Right, and there are all kinds of  regional producers.

We list some out of there that you could get a mail order, get online, you can have them shipped. There's Crowd Cow, which is a really cool one. There are a ton of them. Creekstone is a good Angus supplier.  If you've got the money and you really want to, you can. I'm lucky to live right in the middle of Texas, so we've got a ton of good farms down in there.

You can do an errand run and get one from everybody, right?

You really could, actually.

That's fantastic.

I think that's pretty neat. Also, as opposed to breed and stuff, like, oh this breed's great. It's like you shouldn't be stuck on one thing.

I think old dairy cows are some of the best beef I've ever had, just because it's an older animal, it has the flavors, you've had time to develop the muscles, the fat, maybe not a certain type of fat that some people want. That's neat, and then to be able to look at a piece of meat and be like, "Oh, I need to cook this hot and fast," or "I need to temper it. I want to salt it overnight," or "I want to smoke it and then grill it off later," just to kind of like know what you're looking at, I think, is a pretty cool thing.

How do I get an old dairy cow? Is it difficult? 

I don't know where you would rustle one of those up.

In Brooklyn?

In Brooklyn, yeah. I mean, I'm sure you've got some fabulous butcher shops here. I would just go to the butcher at kind of the local, I'd be like, "Hey, what do you got? Where's this from? Oh, that's neat," and they'll have favorites, and they change all the time, too. I mean, one week you might get a great piece of meat, the next week it might be really lean, maybe they didn't harvest properly on time, maybe it got cold outside. You never know. It's a moving target.

So you have a steer and you have a variety of choices and a variety of ages, and all that stuff, but in order to get a steak, you've got to take that steer apart. In the book, you talk about two different ways to do it, and what's accepted here in the US, which is a couple of different steaks.

Yes, ribeye, New York strips, filets, sirloins.

Then you have the butcher's cuts, which are cuts that people don't really associate with a steak.

Those are the ones I like.

They are a great value, right?

Yeah, typically, they're cheaper. A bavette is probably one of my favorite steaks, just texturally. Here, it's called a flap steak or flat meat here in the States. In France, it's a bavette. Or like hanger steaks are really great, little flat irons and stuff like that, but that kind of goes in with, you talk to your butcher. Know your butcher.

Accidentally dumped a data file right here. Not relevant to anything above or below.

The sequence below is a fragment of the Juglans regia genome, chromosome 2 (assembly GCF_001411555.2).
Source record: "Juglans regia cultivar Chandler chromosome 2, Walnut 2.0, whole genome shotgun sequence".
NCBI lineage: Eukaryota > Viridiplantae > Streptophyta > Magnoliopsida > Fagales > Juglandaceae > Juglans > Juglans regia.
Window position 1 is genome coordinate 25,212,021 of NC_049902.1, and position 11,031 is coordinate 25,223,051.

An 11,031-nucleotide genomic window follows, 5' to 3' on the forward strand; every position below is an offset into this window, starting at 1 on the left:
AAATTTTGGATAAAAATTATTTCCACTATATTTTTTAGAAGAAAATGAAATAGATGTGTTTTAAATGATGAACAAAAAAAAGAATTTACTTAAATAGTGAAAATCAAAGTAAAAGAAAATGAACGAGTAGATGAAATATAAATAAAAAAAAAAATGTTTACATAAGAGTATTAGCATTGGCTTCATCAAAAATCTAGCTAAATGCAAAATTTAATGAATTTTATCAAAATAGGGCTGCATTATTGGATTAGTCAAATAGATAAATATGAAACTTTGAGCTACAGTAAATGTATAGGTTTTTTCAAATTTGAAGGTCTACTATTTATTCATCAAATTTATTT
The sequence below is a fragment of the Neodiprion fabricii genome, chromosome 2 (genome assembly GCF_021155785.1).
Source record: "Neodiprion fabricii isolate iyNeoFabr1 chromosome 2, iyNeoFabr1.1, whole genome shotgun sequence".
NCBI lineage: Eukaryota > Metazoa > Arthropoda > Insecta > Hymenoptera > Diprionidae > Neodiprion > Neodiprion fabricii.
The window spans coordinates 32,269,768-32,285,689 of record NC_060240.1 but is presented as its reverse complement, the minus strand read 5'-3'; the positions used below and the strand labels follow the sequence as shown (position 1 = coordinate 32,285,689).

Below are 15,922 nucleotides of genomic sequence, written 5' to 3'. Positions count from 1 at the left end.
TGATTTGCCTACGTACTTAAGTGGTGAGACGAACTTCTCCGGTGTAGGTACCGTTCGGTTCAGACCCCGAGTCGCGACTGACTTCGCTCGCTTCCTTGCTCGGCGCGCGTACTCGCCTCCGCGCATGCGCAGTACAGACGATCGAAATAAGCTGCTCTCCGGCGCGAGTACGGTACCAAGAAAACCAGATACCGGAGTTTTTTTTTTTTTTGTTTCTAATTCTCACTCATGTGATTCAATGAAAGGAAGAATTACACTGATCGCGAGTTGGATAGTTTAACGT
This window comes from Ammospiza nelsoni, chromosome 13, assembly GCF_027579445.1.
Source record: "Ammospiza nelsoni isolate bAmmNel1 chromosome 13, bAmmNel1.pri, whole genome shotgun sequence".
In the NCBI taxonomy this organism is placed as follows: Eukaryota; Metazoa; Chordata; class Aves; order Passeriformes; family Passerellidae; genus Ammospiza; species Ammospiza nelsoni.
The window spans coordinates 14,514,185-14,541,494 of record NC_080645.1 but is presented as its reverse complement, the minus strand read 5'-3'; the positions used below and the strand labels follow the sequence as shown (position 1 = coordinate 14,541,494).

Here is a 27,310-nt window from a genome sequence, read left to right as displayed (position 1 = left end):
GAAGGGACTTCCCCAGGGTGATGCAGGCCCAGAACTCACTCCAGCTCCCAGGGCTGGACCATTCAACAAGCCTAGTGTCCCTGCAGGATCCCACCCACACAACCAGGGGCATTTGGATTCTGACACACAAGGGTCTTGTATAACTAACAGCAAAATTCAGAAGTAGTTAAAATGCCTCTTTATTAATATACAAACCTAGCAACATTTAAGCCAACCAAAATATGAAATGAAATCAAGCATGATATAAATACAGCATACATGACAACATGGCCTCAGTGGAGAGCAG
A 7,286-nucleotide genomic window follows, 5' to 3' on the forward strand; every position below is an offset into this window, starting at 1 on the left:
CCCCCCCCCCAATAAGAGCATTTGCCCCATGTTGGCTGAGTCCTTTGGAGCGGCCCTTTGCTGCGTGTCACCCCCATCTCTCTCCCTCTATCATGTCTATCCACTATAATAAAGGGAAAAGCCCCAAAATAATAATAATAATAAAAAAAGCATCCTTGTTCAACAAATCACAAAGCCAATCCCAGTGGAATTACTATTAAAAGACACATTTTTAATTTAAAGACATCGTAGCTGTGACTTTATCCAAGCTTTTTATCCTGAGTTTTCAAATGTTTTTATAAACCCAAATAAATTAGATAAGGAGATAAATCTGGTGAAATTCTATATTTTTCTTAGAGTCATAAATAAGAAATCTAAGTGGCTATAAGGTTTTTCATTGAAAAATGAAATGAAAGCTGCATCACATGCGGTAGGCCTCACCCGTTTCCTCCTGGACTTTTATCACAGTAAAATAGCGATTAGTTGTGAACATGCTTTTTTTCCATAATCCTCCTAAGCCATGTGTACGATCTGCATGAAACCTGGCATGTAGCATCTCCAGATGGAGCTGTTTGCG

They're always trying to come up with new cuts, too. Because you've got so many muscles in an animal, it just depends on if you find a seam and you kinda cut through it and find certain things.

That's called seam cutting, right?

Yes, that's the style of butchering.

It's here now, but it sort of disappeared for a while. Is that the right way to think of it?

Ah, I don't know. I think it just depends on where people learn. Butchering's evolved quite a bit over the years.

I once slaughtered and rendered a cow and had one side cut American, which was very interesting, and then the other side was seam cut.

Did you have a bandsaw for that? Zip, zip, zip, zip.

For the American cuts, yeah, pretty much. I did it there at the slaughterhouse, and it was pretty much done very quickly. The other half I took to a friend of mine, Guy Arnone, who's trained in the seam cutting, and it took forever.

Yeah, it's labor intensive.

The knife was huge.

Letting go and getting it in there and really cutting stuff, I think that's a more traditional way to do it, for sure. I think as America got industrialized and stuff in the '50s and '60s, which has enabled us to cook only briskets or only ribeyes when boxed meats started to happen, that was also a side effect of that, just like you got a saw, you got 14 steaks, 12 steaks, whatever, just zip them on a saw, they're all one-inch thick.

It doesn't matter where the muscle is, doesn't matter where the bone is necessarily, kind of the Old World way of doing it, which is coming back in these smaller butcher shops. That's definitely the craft of butchering.

One of the cuts, the most exciting moment was when we cut what was called the spider steak. I was excited to learn it's the muscle that, when released, allows the cow to defecate, so it's a hard-working muscle.

It's a little bitter on the backside.

It's tense all the time, but it's a pan steak about this big, and I gotta say, I was excited just because of the story behind it.

I'll bet it's a heavily-worked muscle.

Yes, I've been in the field with a cow.

Check, please. Yeah, but that's really cool. There's some steakhouses that really go out of the way to find these different little cuts. Super fascinating. I think that's pretty exciting for me to go to a steakhouse and be like, "What is that? I've never ... " That's atypical for anything you find in a store. I think the stuff's really cool.

Now that we've taken apart a cow, we're going to cook the cow. There's a whole section in the book, a flow chart you've created, to explain it.

Yeah, we wanted this to be like a choose your own adventure barbecue book. My inspiration is kinda like nostalgia, like when I was going to steakhouses in the '80s, like Steak & Ales and stuff like that, and kind of nailed the font like the signage and was like, "Man, it turned out really good."

If you can only cook inside, what steak should you be cooking inside, on searing and then putting in the oven?

Not everybody has a grill and a huge backyard like we do in Texas. With the book, what we kinda tried to do is just pick like the basic steaks there, say like five steaks, and then we try to pick the five kind of best ways to cook that.